A few weeks later, the Glicks, who had never been formally charged, were entirely cleared of suspicion. The family was relieved, and Morton was inspired: he accelerated his efforts to find the precise genetic locus of the bile-salt transporter disease so the clinic could better identify and treat it. Most newborns in Lancaster County were already being screened for a handful of the diseases that afflict Amish and Mennonite children. Morton wanted to add to the list the disease that took Sara Lynn Glick’s life.
“We don’t pick problems to research,” says the Clinic for Special Children’s Dr. Kevin Strauss. “The problems choose us. Families come in with questions—‘Why isn’t my child developing properly?’ ‘Why is this happening?’ ‘What causes that?’—and we look for the answers.” Strauss, a Harvard-trained pediatrician, joined the clinic because he agreed with its operating philosophy. “If you want to understand medicine, you have to study living human beings,” he says. “It’s the only way to translate advances in molecular research into practical clinical interventions. You can’t really comprehend a disease like MSUD, and treat it properly, without involving biology, infections, diet, amino acid transport, brain chemistry, tissues and a lot more.”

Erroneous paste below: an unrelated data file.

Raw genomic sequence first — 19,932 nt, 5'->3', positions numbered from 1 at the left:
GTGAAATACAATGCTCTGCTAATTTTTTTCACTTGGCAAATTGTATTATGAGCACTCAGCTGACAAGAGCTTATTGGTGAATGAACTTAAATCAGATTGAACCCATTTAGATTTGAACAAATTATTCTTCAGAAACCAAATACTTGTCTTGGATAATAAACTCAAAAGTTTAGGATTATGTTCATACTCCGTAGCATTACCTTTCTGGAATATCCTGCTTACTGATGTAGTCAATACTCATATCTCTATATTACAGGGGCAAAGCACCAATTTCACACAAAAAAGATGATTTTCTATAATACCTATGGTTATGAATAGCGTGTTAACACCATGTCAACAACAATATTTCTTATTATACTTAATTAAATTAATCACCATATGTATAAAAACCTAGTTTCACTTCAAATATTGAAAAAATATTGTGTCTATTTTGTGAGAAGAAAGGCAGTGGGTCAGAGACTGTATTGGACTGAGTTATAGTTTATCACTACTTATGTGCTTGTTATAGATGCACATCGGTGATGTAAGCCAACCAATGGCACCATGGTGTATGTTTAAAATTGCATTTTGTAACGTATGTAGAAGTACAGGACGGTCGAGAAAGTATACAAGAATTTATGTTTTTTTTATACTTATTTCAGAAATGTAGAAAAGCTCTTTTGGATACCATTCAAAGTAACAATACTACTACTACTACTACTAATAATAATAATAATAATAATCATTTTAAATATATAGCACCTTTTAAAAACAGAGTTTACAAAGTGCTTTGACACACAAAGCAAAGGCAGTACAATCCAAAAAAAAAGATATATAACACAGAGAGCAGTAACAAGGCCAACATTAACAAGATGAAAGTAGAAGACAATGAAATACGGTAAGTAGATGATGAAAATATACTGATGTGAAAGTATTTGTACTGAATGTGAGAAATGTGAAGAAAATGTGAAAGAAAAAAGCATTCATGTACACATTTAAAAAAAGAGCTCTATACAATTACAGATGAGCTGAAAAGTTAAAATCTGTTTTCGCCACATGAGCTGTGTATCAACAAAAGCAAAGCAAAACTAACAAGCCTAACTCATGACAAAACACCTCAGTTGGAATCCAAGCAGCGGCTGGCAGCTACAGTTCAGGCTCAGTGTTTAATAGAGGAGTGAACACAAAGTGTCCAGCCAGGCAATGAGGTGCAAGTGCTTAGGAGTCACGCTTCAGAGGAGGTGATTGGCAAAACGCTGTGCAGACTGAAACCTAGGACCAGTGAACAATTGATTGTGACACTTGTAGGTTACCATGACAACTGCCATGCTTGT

When Morton began his work among the Amish and Mennonites, fewer than three dozen recessive genetic disorders had been identified in the groups; today, mostly as a result of the clinic’s work, some five dozen are known. Cases of GA-1 have come to light in Chile, Ireland and Israel, and of MSUD in India, Iran and Canada.
The clues come from anywhere: working with one Amish family, Morton learned that a 14-year-old girl had kept a diary while caring for a terminally ill sister. Using information from the diary and other patients, the clinic was able to help map the gene mutation for a syndrome responsible for the crib deaths of 20 infants in nine Amish families—with implications, perhaps, for progress in solving SIDS (Sudden Infant Death Syndrome), which kills thousands of children each year in the larger population.